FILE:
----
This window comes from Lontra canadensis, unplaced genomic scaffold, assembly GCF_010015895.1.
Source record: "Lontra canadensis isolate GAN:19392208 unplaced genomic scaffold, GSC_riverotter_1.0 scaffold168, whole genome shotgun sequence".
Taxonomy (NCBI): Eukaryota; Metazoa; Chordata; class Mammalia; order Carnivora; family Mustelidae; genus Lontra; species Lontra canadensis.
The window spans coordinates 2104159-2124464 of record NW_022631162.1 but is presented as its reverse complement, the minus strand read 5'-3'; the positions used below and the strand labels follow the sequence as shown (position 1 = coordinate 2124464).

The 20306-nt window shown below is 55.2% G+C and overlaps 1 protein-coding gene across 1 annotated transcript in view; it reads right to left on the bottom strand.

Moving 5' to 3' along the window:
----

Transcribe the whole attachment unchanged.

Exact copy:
This window comes from Lontra canadensis, unplaced genomic scaffold, assembly GCF_010015895.1.
Source record: "Lontra canadensis isolate GAN:19392208 unplaced genomic scaffold, GSC_riverotter_1.0 scaffold168, whole genome shotgun sequence".
Taxonomy (NCBI): Eukaryota; Metazoa; Chordata; class Mammalia; order Carnivora; family Mustelidae; genus Lontra; species Lontra canadensis.
The window spans coordinates 2104159-2124464 of record NW_022631162.1 but is presented as its reverse complement, the minus strand read 5'-3'; the positions used below and the strand labels follow the sequence as shown (position 1 = coordinate 2124464).

The 20306-nt window shown below is 55.2% G+C and overlaps 1 protein-coding gene across 1 annotated transcript in view; it reads right to left on the bottom strand.

Moving 5' to 3' along the window: